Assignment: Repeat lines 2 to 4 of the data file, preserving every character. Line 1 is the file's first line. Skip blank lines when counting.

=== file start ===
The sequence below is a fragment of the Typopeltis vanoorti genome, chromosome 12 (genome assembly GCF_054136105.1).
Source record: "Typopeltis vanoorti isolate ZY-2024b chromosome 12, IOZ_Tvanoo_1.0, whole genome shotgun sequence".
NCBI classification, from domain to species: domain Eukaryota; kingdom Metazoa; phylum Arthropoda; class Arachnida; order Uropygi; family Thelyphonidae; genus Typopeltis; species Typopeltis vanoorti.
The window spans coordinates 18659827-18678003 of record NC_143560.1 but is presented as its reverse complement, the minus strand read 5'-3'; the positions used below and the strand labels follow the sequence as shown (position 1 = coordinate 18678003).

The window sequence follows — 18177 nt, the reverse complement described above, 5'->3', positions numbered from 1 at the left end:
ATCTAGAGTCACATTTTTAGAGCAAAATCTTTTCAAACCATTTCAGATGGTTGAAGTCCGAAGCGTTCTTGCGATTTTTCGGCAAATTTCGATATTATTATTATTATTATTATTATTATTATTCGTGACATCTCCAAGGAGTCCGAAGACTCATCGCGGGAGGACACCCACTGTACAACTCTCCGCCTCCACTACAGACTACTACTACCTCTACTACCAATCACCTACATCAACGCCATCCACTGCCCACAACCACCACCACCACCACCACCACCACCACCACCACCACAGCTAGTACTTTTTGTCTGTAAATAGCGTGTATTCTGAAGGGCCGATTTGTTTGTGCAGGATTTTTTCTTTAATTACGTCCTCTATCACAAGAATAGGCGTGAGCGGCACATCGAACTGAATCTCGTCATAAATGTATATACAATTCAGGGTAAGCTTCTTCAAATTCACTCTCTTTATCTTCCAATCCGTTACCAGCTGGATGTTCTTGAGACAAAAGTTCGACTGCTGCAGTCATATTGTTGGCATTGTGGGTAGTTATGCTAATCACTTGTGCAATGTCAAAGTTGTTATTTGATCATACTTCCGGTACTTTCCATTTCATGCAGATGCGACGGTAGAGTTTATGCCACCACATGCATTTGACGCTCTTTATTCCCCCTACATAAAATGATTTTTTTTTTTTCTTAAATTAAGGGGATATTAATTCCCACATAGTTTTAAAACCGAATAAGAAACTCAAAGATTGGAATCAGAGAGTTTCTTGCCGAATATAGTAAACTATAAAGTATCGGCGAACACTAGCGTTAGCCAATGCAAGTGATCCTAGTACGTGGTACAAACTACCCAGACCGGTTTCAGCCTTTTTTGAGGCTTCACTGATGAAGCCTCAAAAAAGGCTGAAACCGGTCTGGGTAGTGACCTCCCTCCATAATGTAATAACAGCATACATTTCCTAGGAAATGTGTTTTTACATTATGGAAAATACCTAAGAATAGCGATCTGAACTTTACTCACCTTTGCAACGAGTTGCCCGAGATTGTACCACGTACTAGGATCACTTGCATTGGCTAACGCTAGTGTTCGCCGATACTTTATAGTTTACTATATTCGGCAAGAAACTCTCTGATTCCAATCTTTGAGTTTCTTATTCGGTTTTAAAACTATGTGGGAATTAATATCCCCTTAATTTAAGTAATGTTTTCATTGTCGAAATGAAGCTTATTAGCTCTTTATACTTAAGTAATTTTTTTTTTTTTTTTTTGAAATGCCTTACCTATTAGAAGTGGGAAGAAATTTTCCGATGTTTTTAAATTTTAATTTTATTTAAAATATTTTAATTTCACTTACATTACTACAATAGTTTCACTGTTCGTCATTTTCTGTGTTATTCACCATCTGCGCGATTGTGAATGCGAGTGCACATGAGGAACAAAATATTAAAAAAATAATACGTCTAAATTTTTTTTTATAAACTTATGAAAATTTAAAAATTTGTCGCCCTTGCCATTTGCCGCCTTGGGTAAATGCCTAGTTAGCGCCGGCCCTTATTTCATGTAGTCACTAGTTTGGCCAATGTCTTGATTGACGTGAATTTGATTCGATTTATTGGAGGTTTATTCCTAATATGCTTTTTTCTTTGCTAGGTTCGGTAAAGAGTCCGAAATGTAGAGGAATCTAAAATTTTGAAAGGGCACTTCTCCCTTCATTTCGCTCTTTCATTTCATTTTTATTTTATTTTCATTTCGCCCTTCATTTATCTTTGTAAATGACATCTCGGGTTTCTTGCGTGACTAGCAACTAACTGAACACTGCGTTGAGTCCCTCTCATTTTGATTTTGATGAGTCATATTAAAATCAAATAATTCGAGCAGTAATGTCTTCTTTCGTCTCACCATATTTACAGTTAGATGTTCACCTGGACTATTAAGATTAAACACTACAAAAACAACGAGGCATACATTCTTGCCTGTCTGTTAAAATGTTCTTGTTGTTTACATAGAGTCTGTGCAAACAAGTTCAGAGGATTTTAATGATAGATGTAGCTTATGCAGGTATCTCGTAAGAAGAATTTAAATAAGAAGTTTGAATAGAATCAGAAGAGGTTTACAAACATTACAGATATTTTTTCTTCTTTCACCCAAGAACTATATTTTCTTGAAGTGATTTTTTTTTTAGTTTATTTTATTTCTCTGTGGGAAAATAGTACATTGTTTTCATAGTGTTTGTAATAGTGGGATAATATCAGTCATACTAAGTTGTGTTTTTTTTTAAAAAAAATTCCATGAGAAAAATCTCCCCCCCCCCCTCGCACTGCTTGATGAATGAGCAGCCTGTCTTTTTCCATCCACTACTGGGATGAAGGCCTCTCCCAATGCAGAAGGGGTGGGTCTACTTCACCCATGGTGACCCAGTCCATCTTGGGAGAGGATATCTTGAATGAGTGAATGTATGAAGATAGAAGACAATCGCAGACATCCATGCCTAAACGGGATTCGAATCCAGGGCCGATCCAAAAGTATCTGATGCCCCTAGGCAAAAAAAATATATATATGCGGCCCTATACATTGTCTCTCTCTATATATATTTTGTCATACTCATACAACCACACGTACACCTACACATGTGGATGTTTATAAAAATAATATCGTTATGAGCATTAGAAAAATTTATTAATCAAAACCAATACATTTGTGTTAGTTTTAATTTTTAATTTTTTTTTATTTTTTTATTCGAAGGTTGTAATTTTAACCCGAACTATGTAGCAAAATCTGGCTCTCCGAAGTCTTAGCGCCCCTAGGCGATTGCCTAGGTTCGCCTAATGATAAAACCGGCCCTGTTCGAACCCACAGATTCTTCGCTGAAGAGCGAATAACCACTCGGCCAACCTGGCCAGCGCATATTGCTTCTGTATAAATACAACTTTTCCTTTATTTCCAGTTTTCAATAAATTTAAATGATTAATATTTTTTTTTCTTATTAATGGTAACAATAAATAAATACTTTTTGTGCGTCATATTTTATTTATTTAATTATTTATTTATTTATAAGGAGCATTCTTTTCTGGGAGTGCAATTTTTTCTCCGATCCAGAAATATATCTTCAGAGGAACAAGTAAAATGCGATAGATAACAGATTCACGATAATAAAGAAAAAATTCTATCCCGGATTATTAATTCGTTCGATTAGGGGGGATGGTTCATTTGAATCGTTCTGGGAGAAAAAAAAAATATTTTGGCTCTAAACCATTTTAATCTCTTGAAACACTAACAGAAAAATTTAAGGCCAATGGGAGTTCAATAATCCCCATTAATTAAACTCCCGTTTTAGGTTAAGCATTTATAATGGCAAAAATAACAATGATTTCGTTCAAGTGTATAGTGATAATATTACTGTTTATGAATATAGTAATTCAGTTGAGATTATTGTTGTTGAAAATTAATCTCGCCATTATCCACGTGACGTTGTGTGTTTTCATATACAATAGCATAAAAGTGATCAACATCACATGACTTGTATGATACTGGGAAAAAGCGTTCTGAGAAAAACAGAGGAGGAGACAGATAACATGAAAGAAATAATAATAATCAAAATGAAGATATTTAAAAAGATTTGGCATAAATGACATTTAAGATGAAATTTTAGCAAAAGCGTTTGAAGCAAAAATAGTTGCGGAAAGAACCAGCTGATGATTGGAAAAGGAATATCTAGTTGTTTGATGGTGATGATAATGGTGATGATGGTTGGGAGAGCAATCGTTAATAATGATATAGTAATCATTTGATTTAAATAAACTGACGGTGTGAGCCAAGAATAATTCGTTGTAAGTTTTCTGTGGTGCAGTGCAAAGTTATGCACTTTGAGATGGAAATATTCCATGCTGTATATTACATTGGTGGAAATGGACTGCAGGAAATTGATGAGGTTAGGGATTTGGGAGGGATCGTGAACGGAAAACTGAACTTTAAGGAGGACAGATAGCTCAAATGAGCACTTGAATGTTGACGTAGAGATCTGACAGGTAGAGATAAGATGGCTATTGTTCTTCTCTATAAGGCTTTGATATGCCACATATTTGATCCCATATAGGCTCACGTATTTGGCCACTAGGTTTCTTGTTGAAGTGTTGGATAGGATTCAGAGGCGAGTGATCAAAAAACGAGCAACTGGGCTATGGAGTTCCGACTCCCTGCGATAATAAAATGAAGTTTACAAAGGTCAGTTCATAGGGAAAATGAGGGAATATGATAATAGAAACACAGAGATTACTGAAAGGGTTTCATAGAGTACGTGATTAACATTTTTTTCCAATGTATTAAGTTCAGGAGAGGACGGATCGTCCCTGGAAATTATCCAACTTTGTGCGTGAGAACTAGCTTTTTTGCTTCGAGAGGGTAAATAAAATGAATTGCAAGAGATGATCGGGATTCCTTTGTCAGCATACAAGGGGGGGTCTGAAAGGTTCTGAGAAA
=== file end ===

Source record: "Typopeltis vanoorti isolate ZY-2024b chromosome 12, IOZ_Tvanoo_1.0, whole genome shotgun sequence".
NCBI classification, from domain to species: domain Eukaryota; kingdom Metazoa; phylum Arthropoda; class Arachnida; order Uropygi; family Thelyphonidae; genus Typopeltis; species Typopeltis vanoorti.
The window spans coordinates 18659827-18678003 of record NC_143560.1 but is presented as its reverse complement, the minus strand read 5'-3'; the positions used below and the strand labels follow the sequence as shown (position 1 = coordinate 18678003).